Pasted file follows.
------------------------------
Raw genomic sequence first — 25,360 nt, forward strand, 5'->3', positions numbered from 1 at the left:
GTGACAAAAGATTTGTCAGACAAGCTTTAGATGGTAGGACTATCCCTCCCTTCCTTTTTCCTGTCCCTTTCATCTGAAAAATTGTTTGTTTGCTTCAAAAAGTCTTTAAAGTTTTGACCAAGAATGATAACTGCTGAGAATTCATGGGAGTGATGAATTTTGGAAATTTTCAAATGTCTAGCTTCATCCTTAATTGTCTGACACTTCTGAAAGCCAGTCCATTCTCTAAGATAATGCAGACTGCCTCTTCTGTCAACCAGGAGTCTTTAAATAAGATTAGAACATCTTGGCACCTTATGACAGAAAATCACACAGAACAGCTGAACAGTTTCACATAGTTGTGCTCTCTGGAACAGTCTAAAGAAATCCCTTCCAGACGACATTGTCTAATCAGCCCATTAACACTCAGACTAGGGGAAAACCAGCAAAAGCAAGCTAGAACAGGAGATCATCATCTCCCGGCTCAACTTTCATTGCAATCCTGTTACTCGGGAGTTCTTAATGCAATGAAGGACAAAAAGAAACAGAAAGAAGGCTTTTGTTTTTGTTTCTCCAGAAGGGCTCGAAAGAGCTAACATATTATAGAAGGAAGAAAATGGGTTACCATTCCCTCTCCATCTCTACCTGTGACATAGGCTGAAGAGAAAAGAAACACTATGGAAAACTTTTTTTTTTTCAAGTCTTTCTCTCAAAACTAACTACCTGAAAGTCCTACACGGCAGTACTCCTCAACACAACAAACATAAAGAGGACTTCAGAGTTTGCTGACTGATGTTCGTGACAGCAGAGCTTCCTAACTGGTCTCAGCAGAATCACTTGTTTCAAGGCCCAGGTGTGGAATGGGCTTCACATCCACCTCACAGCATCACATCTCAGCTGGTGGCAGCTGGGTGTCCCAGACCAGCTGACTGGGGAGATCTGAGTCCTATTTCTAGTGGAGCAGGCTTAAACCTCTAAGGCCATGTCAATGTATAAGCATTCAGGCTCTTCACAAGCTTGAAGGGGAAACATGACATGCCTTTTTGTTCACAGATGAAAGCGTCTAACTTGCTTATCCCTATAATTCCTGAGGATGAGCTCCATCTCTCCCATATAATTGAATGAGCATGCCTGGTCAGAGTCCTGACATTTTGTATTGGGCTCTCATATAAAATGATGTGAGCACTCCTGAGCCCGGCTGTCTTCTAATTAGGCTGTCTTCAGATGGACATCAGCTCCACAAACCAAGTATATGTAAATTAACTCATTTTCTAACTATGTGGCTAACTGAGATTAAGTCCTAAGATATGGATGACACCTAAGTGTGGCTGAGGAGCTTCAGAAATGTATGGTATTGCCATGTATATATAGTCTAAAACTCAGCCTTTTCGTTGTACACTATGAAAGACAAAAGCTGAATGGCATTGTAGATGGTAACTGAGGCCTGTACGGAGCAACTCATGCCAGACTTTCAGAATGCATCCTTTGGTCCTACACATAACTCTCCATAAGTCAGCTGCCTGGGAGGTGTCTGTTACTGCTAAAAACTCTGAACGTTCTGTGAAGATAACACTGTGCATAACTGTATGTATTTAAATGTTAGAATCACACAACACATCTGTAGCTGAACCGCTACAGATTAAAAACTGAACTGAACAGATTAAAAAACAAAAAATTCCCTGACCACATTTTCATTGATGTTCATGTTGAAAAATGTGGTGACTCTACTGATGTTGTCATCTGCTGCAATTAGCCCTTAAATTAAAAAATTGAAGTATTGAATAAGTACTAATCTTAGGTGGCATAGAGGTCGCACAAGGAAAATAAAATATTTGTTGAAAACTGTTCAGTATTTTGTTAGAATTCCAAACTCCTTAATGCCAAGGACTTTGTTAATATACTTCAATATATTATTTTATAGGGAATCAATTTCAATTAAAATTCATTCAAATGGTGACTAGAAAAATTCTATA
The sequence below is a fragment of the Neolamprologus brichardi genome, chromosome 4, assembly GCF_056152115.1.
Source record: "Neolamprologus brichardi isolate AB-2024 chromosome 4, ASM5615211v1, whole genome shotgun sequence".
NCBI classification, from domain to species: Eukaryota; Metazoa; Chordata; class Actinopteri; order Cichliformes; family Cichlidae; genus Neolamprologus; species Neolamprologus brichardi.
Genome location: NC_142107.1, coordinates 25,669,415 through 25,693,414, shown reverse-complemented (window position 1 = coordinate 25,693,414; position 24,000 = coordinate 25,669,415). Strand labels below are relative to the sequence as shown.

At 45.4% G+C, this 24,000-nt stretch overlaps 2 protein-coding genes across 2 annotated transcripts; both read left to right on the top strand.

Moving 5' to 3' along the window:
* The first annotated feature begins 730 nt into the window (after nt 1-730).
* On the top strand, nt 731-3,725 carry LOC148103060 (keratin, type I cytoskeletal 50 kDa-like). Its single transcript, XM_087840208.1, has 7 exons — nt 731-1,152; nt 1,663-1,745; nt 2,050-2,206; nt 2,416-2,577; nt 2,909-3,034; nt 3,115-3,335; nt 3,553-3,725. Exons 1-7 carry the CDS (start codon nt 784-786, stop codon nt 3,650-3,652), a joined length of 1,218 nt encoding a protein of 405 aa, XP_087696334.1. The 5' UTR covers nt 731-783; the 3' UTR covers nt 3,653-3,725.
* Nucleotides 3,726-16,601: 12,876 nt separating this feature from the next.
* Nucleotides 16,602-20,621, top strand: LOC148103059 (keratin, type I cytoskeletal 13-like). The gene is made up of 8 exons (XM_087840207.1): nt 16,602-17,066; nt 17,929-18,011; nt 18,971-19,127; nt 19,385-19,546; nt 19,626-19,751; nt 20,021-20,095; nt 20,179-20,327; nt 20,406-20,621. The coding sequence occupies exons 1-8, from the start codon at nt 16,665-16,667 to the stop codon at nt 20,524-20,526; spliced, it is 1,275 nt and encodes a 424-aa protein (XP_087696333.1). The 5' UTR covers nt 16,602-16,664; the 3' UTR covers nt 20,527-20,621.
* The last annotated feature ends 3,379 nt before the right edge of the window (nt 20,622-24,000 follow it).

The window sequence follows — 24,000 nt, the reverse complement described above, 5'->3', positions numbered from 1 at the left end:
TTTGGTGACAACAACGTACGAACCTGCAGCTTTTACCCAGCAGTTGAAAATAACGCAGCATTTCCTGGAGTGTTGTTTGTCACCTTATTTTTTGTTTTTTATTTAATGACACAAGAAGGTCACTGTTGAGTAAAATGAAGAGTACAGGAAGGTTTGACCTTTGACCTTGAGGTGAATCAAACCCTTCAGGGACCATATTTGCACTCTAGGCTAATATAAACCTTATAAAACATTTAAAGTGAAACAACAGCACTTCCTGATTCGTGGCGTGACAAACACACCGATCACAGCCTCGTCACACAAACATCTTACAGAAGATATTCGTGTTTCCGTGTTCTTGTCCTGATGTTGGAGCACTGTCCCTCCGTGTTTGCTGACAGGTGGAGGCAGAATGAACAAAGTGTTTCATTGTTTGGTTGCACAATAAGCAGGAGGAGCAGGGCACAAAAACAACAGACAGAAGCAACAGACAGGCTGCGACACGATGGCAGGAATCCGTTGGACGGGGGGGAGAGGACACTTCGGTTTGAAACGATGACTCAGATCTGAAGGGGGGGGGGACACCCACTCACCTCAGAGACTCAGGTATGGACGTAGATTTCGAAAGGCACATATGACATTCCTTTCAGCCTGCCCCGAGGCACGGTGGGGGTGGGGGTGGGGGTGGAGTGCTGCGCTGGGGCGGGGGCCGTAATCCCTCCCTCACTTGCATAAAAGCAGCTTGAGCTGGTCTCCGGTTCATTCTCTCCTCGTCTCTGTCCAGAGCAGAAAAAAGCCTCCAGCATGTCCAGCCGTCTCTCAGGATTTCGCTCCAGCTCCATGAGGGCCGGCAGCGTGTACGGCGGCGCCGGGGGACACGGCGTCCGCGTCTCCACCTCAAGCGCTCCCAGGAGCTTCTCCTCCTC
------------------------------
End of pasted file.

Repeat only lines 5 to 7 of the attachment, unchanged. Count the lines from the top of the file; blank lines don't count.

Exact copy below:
NCBI classification, from domain to species: Eukaryota; Metazoa; Chordata; class Actinopteri; order Cichliformes; family Cichlidae; genus Neolamprologus; species Neolamprologus brichardi.
Genome location: NC_142107.1, coordinates 25,669,415 through 25,693,414, shown reverse-complemented (window position 1 = coordinate 25,693,414; position 24,000 = coordinate 25,669,415). Strand labels below are relative to the sequence as shown.

At 45.4% G+C, this 24,000-nt stretch overlaps 2 protein-coding genes across 2 annotated transcripts; both read left to right on the top strand.